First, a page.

There’s Nothing Wrong with Accepting Help

Growing up, I was a saver. Money that I got in cards or throughout the year would go into my little, clear jar that had a label saying, ‘Lauren’s money. Don’t touch. I know how much is here.’ I’ll add that the message was barely legible. This habit is something I kept over the course of my teenage years and early adulthood. I’ve always had some sort of job. As a young teen, I covered my brother’s paper rounds a few times before getting my own. I worked in retail at sixteen, then became a cleaner in sixth form. I wanted to make sure I had enough money behind me for uni and school lunches.

What I didn’t factor in though, was a cost-of-living crisis after a pandemic. My rent was high and the conditions of my flat were poor. The bills rocketed and even shopping for the basics became a question of, ‘Can I get by without this?’ For the first time in a long time, I didn’t have a proper income and I had to budget on what little I had.

At the worst point, I was skipping meals and turning up hungry for meetings and classes. I’d sit in a café on campus for the warmth and not their cakes, soups or hot chocolates because putting the heating on at home meant paying more. I’d be there from nine in the morning until six at night. I’d take the long way back to my flat.

One of the things that helped during this time was the local food bank. I was worried my situation wasn’t severe enough to warrant me using one. I felt bad because other people might have needed the items more. But at my lowest point, I knew I needed to start helping myself more, and it wasn’t a case of ‘who has it worse?’ I went to the food bank and they were incredibly lovely. All of them. They stocked me up with bread, some canned food – beans, fruit – I even got some milk and cereal. There was plenty there. Some days there would be fresh veg. I liked it when they had vegetables in because I would make soup from scratch and I could make it last for several meals. I know some food banks also stock toiletries which can be super handy. These places often operate on a free or donate-what-you-can policy so for someone like me, this was incredibly helpful. It meant I didn’t have to go to bed feeling hungry. And I’m forever thankful for that.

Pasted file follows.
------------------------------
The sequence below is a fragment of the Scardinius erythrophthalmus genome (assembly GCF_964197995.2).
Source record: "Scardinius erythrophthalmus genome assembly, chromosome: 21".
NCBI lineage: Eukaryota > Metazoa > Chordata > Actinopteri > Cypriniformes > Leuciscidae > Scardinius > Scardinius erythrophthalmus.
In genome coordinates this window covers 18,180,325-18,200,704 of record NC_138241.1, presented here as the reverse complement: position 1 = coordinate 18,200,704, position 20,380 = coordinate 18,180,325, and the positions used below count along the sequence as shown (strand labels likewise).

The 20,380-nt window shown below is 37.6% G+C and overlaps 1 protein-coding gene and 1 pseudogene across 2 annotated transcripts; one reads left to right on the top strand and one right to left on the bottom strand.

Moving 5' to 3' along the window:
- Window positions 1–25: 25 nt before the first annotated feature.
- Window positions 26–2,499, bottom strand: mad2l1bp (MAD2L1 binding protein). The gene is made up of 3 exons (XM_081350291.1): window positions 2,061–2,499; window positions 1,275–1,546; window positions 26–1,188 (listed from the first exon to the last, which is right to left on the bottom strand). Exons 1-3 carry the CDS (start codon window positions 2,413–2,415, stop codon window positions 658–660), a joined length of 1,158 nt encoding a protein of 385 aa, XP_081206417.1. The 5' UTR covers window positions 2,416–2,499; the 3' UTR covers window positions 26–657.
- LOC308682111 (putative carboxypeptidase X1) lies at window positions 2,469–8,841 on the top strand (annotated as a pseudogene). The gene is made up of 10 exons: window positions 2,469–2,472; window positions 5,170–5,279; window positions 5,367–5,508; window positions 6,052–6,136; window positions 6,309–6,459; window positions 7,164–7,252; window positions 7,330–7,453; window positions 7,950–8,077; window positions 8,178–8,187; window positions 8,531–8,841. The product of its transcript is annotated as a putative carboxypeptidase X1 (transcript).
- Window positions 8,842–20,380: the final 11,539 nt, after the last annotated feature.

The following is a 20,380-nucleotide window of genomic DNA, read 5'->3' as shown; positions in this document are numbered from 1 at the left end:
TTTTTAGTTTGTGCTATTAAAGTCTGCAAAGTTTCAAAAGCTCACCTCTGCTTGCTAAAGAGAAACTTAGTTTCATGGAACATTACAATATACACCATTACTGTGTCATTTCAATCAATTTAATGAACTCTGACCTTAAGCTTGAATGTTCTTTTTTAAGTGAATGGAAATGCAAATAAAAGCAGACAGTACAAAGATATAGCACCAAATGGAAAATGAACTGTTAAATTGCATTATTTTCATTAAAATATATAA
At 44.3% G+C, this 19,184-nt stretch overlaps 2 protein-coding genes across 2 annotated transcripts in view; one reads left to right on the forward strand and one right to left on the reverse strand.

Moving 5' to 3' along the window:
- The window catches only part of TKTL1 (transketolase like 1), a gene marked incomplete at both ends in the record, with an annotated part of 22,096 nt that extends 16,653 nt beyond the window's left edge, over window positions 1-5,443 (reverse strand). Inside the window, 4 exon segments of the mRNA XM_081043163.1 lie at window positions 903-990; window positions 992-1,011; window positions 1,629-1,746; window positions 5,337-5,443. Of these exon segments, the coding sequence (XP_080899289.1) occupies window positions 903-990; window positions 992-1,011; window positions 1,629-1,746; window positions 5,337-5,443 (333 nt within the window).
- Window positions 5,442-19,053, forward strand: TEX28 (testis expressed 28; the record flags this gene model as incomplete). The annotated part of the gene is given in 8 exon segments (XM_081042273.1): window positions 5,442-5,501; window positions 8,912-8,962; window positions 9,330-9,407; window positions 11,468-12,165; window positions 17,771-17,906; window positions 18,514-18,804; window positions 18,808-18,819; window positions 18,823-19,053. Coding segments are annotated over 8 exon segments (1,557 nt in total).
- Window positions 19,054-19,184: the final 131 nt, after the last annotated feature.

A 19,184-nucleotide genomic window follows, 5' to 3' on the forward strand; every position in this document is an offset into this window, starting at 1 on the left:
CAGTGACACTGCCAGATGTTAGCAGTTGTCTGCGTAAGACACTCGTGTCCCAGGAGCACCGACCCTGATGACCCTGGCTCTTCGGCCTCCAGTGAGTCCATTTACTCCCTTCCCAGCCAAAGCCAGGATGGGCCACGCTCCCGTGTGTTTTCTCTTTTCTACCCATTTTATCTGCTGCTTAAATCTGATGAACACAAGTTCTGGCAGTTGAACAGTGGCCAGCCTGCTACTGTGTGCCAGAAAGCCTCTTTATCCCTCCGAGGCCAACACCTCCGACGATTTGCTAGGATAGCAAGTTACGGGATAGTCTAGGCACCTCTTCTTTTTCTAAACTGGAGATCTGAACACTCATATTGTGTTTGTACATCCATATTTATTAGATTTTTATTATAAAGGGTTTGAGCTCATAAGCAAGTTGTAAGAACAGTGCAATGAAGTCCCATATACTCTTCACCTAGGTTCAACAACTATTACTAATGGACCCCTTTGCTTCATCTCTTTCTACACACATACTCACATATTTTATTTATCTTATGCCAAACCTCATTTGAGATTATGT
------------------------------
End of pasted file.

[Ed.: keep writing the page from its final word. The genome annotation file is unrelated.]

My point is that even if you’re prepared, you can find yourself in situations that are tough, ones you tried hard to avoid. You shouldn’t blame yourself for the situations that arise, but you also shouldn’t punish yourself by not getting the help you need. Whether it’s financial hardship funds, using food banks, or a different service entirely. Whatever it is that you need, you shouldn’t feel ashamed or like you can’t use what is available. You can do everything in your power to avoid or try to fix a situation but sometimes, we just need a bit of help and compassion from others. There is nothing wrong with that. If you are struggling, please reach out to the services in your community. They are there to help.


Voices of Hope wants you to know that you do not have to do this alone. Click here to 'find help' - it's not weak to speak!

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